thoughts about software and sensible security.

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Onze digitale veiligheid is geen keuzevak

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Als het aan minister van Engelshoven van onderwijs ligt gaat de overheid zich actief bemoeien met de gebrekkige aandacht voor security aan de ict-opleidingen van het MBO. De Samenwerkingsorganisatie Beroepsonderwijs Bedrijfsleven (SBB) werkt hiertoe aan een herziene standaard, die echter niet voor 2019 van kracht zal zijn.

Het is mooi (zij het rijkelijk laat) dat de sector niet langer toelaat dat zo’n taai en weinig sexy onderwerp als de beveiliging van ons digitale hebben en houwen slechts een keuzevak is. Ik bedoel: hoeveel gruwelverhalen over datalekken zijn er nog nodig voordat het besef komt dat de sector als geheel (niet alleen de scholen) enorme steken laat vallen? Op de korte termijn zal het weinig uitmaken. Voordat de eerste lichting nieuwe afgestudeerden de arbeidsmarkt betreedt zijn we vier jaar verder. (more…)

Security as an afterthought

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I am doing a Coursera course called Usable Security which – as you would expect – is all about improving the security of systems through better usability.

It’s hard to dispel the opinion common among developers that usability and security are somehow inversely proportionate; that rock-solid secure systems are of necessity hard to use, and that improving their usability must degrade their security. Quite the opposite is true in fact. Systems with a large potential for serious damage should be foolproof and that’s where usability comes in. Making them hard to learn only makes them more error-prone. (more…)

Staging a play the agile way

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It’s been roughly two years since I wrote and staged my IT-comedy Fair Trade, which we performed on location for two teams of developers. Great fun it was, and it’s available here if you read Dutch. With all my years of experience in incremental product delivery I was wondering: could you produce a play in monthly sprints, sharing the incremental deliveries with an audience? Spoiler: no, you couldn’t. It’d be torture for everyone involved. It’s waterfall or nothing. (more…)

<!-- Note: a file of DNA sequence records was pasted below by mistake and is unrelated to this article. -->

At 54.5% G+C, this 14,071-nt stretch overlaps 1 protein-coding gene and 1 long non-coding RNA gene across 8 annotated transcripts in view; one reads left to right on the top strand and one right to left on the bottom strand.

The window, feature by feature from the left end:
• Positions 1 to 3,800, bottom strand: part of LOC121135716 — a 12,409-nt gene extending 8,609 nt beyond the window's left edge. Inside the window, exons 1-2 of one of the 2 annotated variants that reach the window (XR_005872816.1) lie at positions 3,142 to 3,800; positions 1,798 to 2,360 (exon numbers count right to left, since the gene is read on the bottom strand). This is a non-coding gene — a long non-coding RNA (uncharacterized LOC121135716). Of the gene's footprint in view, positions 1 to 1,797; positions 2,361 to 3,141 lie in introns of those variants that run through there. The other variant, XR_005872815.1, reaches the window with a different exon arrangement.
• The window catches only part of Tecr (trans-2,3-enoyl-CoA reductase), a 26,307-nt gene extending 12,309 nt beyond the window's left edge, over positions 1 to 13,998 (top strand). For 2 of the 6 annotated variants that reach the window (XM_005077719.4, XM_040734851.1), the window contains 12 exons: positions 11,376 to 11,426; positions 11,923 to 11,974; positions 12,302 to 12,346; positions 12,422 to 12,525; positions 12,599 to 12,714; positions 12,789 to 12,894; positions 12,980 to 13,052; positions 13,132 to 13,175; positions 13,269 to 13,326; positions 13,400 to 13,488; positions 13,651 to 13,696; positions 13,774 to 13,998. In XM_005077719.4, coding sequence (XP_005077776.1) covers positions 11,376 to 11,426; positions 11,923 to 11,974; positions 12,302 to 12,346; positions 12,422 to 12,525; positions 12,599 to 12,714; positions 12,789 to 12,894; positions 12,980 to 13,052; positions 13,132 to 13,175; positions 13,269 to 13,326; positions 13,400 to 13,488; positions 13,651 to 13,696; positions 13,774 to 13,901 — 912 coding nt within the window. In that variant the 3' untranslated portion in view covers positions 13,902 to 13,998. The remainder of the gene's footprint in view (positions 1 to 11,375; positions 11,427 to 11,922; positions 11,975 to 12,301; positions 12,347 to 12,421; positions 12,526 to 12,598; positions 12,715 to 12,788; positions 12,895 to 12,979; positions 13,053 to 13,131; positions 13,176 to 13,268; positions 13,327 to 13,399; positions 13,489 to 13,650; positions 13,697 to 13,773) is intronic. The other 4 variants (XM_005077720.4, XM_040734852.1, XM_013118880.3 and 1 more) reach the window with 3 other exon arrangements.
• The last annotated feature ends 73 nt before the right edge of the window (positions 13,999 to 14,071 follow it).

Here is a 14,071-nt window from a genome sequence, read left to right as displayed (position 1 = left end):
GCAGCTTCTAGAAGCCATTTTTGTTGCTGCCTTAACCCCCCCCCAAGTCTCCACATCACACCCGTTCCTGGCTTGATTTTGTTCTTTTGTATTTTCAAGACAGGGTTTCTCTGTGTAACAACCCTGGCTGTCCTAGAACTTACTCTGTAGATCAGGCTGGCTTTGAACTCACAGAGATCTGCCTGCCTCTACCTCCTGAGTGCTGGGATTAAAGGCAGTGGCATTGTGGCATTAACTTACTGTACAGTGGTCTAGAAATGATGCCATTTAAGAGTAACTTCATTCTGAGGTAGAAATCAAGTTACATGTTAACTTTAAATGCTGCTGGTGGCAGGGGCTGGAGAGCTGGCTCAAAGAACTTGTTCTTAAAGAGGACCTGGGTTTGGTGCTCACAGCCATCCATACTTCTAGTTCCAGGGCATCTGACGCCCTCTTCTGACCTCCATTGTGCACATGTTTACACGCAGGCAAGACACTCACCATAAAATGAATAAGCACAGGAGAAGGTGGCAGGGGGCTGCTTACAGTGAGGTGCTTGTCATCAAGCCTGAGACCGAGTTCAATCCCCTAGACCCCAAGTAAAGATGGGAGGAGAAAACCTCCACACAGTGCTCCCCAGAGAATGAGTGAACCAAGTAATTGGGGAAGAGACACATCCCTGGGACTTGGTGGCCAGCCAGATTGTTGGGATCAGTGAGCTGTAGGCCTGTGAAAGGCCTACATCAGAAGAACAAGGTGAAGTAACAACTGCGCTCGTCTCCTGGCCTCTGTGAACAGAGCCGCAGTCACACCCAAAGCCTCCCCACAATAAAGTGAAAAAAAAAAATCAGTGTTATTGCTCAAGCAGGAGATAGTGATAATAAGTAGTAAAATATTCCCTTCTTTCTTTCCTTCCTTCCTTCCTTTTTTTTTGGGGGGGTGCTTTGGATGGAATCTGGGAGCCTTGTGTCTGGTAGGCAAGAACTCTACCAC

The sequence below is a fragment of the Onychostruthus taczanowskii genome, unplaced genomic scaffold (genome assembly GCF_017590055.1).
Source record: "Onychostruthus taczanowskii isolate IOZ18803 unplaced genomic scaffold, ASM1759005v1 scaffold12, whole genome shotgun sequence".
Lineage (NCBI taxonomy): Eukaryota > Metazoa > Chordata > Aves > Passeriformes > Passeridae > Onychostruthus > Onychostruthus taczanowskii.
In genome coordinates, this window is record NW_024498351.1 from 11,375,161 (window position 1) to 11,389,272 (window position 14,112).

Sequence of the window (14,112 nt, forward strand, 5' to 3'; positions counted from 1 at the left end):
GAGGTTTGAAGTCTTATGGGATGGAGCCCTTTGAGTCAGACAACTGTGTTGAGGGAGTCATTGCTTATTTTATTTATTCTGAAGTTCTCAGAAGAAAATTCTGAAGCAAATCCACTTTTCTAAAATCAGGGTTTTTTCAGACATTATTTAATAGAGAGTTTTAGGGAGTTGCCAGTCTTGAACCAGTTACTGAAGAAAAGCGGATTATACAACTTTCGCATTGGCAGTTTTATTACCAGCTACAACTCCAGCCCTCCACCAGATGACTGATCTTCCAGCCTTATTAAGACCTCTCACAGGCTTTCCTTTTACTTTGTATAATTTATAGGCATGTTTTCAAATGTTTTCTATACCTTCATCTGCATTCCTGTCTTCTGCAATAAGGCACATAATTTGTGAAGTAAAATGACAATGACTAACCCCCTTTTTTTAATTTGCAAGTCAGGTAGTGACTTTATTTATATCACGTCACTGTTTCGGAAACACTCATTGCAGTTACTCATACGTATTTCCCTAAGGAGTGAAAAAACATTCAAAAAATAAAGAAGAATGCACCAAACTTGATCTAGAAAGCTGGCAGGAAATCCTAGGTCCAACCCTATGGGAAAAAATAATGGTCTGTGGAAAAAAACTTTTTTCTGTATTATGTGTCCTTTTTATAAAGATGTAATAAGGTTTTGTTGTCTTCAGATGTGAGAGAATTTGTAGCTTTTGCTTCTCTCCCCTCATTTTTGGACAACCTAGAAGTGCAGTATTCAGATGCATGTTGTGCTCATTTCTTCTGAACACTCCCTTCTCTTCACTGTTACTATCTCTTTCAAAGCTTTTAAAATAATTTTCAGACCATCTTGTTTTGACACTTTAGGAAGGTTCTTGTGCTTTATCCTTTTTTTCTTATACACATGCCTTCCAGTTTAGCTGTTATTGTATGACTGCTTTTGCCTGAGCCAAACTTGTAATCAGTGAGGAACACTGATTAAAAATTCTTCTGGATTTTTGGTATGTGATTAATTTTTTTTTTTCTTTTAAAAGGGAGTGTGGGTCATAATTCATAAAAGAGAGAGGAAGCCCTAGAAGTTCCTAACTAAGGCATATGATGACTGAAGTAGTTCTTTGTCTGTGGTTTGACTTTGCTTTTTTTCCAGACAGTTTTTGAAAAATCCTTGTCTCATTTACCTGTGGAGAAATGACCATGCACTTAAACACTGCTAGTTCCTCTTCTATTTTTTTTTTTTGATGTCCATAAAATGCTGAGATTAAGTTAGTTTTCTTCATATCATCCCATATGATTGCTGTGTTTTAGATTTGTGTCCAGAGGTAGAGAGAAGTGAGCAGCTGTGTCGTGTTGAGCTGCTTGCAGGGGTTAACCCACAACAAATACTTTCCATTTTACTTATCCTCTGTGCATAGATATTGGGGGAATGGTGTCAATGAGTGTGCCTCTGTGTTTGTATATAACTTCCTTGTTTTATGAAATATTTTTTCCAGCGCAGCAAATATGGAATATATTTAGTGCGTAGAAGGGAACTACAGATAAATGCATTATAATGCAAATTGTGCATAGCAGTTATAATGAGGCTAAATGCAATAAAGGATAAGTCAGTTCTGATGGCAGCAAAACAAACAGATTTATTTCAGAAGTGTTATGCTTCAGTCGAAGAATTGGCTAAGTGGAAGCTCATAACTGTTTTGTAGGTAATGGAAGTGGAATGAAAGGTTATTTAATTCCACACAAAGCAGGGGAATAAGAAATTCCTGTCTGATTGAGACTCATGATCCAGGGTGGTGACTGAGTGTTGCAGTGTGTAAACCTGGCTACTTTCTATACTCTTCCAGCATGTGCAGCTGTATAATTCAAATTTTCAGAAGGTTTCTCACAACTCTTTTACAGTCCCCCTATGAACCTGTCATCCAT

Taking stock of 18 years in IT. What does it take to make great software?

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This year my IT career is coming of age. In the year 2000, when URLs were still awkwardly pronounced double-you-double-you-double-you-dot, I quit an uneventful tech support job in Edinburgh to code in Perl and DHTML, cursing the incompatibilities between IE and Netscape. But I never regretted the career change. Eighteen years have passed and I’m happier and fitter then I was at age thirty, believe it or not. I thought it would be a fun experiment to rank all major projects and companies I worked with over the years in terms of overall satisfaction (without too much regard to pay or perks). You can make such a list intuitively, but I wanted to formulate the criteria which in my experience make a software project enjoyable and then give marks for each. (more…)

thoughts about software and sensible security.

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Jasper on twitter

Catching thought criminals in Orwell's analogue dictatorship was time-consuming and ineffective. A.I. will fix all… https://t.co/XpzIDondJe
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